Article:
Tuesday, September 3, 2013

Scores One for the Bloodsuckers!

I, Vampire:  Tainted Love
Written by Joshua Hale Fialkov
Illustrated by Andrea Sorrentino
Published by DC Comics
4 Out of 5 Stars

I, Vampire is part of DC's The New 52 and is a relaunch of the storyline that ran in the 1980's. I know nothing about the original series, so you'll find no complaints here about how this updated version matches up against the original because I have no idea. What you will find is a heap load of thanks to DC Comics for reclaiming the vampire from a swooning tween audience. Between I, Vampire and American Vampire (published by DC's Vertigo), vampires that hack, slash, bite, and kill have been returned to us. Blessed be the comic book gods.

Vampire Andrew Bennett made a serious miscalculation when he turned his lover, Mary. He apparently thought they would while away eternity together, needing no one but each other . . . and she thought they would raise a vampire army and conquer the world. It's not too long before Mary tires of Andrew's kinder, gentler vampire and decides to raise hell on her own. Taking the name Mary, Queen of Blood, she sets about gathering her minions (note to self: must get minions) and prepares to slaughter humanity. Of course, Andrew is the only one who can stop her. Ain't love grand?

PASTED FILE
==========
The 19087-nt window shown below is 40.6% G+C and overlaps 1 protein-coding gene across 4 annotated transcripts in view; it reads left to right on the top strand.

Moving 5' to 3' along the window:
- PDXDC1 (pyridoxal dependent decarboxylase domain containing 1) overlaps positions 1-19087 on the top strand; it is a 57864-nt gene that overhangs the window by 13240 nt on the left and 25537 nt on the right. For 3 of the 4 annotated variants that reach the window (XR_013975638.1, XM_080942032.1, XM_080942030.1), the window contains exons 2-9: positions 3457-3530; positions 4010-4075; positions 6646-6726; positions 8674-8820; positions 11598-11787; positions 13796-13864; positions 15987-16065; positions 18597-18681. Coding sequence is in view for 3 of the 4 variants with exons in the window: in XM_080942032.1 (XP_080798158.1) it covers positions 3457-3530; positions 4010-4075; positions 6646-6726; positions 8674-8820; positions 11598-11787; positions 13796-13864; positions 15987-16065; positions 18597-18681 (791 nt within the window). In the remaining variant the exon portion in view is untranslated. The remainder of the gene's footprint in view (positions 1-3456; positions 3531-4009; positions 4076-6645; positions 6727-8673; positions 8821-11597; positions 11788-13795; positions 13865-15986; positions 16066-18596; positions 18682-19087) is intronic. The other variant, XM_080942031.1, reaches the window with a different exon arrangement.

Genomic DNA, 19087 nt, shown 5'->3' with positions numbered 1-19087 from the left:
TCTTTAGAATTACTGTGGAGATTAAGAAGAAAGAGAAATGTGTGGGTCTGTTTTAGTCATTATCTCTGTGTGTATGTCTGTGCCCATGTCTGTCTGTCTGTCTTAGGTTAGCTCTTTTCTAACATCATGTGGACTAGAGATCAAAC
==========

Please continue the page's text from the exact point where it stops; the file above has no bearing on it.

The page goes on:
I really enjoyed the first few issues of the series, especially the guest appearances by Batman and John Constantine, but the final issue in the Tainted Love story arc seemed rushed, as though they were just anxious to establish Andrew's connection to Justice League Dark. (I also read this in the issue format, not the collected volume, and it really pisses me off when part of the story appears in another comic book title; apparently, some pretty significant chunks of the story appear in Justice League Dark).

Particularly strong here is the artwork. Mary gracefully floats through the air, part mist and part beautiful, tattooed monster. Andrew shifts into various shapes, including a particularly horrifying werewolf. Andrea Sorrentino creates a dark, menacing world where characters appear in shadow and slink through the night, covered in blood. 

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